Following fixed OT with routine 3-month periodontal maintenance, space closure and ideal overbite/overjet was obtained, and class I molar/canine occlusion was maintained. At debond, the overall prognosis of the teeth was favorable with a questionable prognosis for the mandibular incisors. The authors acknowledge the compromises and limitations of the final orthodontic result, including minor residual spacing and midline discrepancy. However, the pretreatment goals of OT were met, post-treatment prognosis of the initially hopeless dentition was improved, and the patient's expectations of treatment results were exceeded. Prior to OT in conjunction with periodontal therapy, the patient's treatment options included extraction of the anterior dentition with implant placement. The improvement in prognosis of the teeth in question will help the patient to maintain the dentition longer, considering her young age at the time of presentation (Figure 9 and Figure 10).


As the global population continues to age, the remarkable technological advancements in dentistry underscore the importance of interdisciplinary collaboration, where dental professionals, healthcare providers, and researchers work together in synchronized efforts to achieve common goals. While patients may present with a variety of clinical challenges, cooperation among the treatment team and patient can enable these challenges to be overcome and both patient and provider expectations to be met.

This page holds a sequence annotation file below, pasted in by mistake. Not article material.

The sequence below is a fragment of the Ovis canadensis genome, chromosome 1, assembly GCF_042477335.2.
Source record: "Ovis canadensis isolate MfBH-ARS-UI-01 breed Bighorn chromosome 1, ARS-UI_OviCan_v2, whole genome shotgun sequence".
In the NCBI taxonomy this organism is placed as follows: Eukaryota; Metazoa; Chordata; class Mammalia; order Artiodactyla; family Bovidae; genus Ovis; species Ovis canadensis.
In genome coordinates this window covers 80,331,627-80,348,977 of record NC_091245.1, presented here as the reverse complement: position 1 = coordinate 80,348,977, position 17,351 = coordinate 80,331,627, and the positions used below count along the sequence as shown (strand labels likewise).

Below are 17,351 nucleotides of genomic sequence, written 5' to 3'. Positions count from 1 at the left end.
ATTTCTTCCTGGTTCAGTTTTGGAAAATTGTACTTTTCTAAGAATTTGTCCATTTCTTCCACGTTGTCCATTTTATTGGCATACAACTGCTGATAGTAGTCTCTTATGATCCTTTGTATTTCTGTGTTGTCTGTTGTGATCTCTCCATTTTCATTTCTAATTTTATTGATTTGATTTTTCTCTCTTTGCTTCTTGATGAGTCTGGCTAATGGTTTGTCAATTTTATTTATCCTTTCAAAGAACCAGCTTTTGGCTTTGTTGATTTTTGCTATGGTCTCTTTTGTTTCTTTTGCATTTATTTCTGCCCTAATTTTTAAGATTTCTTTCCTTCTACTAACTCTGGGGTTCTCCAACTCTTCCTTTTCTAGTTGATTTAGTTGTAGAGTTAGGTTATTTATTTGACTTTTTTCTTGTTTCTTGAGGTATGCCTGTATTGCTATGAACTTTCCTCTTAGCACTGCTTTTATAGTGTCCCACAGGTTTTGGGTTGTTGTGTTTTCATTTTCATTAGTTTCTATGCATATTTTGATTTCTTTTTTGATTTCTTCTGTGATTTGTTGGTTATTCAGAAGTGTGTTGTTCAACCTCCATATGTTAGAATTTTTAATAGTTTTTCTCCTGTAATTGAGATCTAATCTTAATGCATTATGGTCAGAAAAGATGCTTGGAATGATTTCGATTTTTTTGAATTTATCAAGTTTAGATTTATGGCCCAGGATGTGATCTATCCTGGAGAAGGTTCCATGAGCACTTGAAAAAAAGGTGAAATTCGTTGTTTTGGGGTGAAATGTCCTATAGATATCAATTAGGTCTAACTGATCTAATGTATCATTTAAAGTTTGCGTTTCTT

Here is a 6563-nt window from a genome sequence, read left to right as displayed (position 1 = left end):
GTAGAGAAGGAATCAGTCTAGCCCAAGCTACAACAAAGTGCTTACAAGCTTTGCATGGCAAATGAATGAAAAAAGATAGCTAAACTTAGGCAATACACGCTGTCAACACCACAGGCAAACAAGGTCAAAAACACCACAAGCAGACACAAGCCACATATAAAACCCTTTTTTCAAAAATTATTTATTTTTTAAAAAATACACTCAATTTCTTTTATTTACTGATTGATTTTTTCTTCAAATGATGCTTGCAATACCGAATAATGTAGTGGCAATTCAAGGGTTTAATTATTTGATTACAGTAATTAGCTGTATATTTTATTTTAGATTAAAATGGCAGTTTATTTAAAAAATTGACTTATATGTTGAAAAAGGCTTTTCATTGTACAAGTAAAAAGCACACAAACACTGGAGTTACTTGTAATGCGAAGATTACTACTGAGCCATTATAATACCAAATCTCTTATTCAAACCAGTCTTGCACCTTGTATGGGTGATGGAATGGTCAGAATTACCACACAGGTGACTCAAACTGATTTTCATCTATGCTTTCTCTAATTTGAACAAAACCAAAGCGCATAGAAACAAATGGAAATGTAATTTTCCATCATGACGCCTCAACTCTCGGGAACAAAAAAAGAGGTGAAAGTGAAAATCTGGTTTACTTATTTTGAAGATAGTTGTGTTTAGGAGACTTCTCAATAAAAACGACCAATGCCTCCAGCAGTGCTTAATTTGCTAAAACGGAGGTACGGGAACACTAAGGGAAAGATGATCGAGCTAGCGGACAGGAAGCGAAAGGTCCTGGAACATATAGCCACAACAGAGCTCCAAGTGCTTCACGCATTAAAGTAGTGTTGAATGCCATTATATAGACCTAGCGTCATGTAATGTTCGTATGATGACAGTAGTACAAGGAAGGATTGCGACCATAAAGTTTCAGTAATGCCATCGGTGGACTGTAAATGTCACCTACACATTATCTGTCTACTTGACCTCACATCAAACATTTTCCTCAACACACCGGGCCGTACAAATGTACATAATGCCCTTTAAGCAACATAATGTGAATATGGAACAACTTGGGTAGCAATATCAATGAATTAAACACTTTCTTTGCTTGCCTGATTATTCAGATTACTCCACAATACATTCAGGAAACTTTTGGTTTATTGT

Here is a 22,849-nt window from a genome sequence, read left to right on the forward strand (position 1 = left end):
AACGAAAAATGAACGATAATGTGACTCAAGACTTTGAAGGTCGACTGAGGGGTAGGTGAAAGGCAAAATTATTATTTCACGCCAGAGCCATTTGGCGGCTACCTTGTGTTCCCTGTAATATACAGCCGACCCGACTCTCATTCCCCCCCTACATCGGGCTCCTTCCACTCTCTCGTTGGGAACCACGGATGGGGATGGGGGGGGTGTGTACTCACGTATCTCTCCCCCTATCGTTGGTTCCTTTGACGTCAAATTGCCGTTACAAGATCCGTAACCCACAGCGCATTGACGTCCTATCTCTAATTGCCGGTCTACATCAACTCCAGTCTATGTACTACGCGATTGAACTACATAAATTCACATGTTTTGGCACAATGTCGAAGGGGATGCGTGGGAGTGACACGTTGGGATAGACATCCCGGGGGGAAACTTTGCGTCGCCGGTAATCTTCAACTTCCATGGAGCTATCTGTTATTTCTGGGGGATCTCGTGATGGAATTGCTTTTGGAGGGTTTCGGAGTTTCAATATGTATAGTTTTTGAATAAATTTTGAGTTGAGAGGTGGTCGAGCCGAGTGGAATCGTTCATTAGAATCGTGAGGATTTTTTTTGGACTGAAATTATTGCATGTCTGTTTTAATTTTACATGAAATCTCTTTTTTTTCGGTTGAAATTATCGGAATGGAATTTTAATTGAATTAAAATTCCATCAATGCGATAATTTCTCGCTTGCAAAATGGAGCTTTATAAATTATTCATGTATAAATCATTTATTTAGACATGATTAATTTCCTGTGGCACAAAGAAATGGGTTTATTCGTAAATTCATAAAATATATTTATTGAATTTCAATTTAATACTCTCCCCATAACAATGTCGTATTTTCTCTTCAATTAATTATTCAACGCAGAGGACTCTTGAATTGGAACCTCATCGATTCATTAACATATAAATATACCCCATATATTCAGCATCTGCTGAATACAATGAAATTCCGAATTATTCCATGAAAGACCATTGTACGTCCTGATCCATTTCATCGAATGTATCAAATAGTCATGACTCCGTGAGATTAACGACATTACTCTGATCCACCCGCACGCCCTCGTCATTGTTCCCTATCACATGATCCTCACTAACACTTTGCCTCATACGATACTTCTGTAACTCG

Demetrius Flood completed this work as a 2023 Summer Research Scholar at Tufts University. The authors thank the team of faculty and residents at Tufts University School of Dental Medicine - Complex Cases program for their collaborative work in the treatment of the clinical case presented, especially Tofool Alghanem, DMD, MPH, MS; Carl Carlamere, DDS; and Camille Neste, DDS, MPH.


The authors declare no conflicts of interest.


Demetrius Flood, MPH, MBS

DMD Candidate, Tufts University School of Dental Medicine, Boston, Massachusetts

Irina F. Dragan, DDS, DMD, MS, eMBA

Adjunct Associate Professor of Periodontology, Tufts University School of Dental Medicine, Boston, Massachusetts; Lecturer, Department of Oral Medicine, Infection, and Immunity, Harvard School of Dental Medicine, Boston, Massachusetts; Private Practice limited to Periodontology and Implant Dentistry, Boston, Massachusetts

Sahar Mostafavi, DMD

Assistant Professor of Orthodontics, Tufts University School of Dental Medicine, Boston, Massachusetts

Samar Shaikh, BDS, MS

Assistant Professor of Periodontology, Tufts University School of Dental Medicine, Boston, Massachusetts